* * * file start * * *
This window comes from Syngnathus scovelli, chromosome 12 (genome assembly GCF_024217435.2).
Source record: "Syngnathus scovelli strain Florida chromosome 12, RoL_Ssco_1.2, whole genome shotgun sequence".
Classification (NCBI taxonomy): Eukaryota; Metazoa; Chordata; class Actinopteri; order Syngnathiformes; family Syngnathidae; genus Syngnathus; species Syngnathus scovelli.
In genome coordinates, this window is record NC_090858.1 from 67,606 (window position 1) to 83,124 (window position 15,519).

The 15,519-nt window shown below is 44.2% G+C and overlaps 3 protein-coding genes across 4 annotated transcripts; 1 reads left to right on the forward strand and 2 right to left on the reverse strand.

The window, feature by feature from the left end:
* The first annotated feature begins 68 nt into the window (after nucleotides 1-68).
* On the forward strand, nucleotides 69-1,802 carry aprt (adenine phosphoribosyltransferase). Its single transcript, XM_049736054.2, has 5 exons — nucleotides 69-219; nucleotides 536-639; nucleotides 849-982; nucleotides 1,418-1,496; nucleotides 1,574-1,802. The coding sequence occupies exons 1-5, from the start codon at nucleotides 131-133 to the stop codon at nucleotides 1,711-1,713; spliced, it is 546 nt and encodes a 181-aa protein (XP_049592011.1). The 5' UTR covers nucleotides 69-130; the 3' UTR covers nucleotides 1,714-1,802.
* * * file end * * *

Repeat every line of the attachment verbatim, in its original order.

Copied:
This window comes from Syngnathus scovelli, chromosome 12 (genome assembly GCF_024217435.2).
Source record: "Syngnathus scovelli strain Florida chromosome 12, RoL_Ssco_1.2, whole genome shotgun sequence".
Classification (NCBI taxonomy): Eukaryota; Metazoa; Chordata; class Actinopteri; order Syngnathiformes; family Syngnathidae; genus Syngnathus; species Syngnathus scovelli.
In genome coordinates, this window is record NC_090858.1 from 67,606 (window position 1) to 83,124 (window position 15,519).

The 15,519-nt window shown below is 44.2% G+C and overlaps 3 protein-coding genes across 4 annotated transcripts; 1 reads left to right on the forward strand and 2 right to left on the reverse strand.

The window, feature by feature from the left end:
* The first annotated feature begins 68 nt into the window (after nucleotides 1-68).
* On the forward strand, nucleotides 69-1,802 carry aprt (adenine phosphoribosyltransferase). Its single transcript, XM_049736054.2, has 5 exons — nucleotides 69-219; nucleotides 536-639; nucleotides 849-982; nucleotides 1,418-1,496; nucleotides 1,574-1,802. The coding sequence occupies exons 1-5, from the start codon at nucleotides 131-133 to the stop codon at nucleotides 1,711-1,713; spliced, it is 546 nt and encodes a 181-aa protein (XP_049592011.1). The 5' UTR covers nucleotides 69-130; the 3' UTR covers nucleotides 1,714-1,802.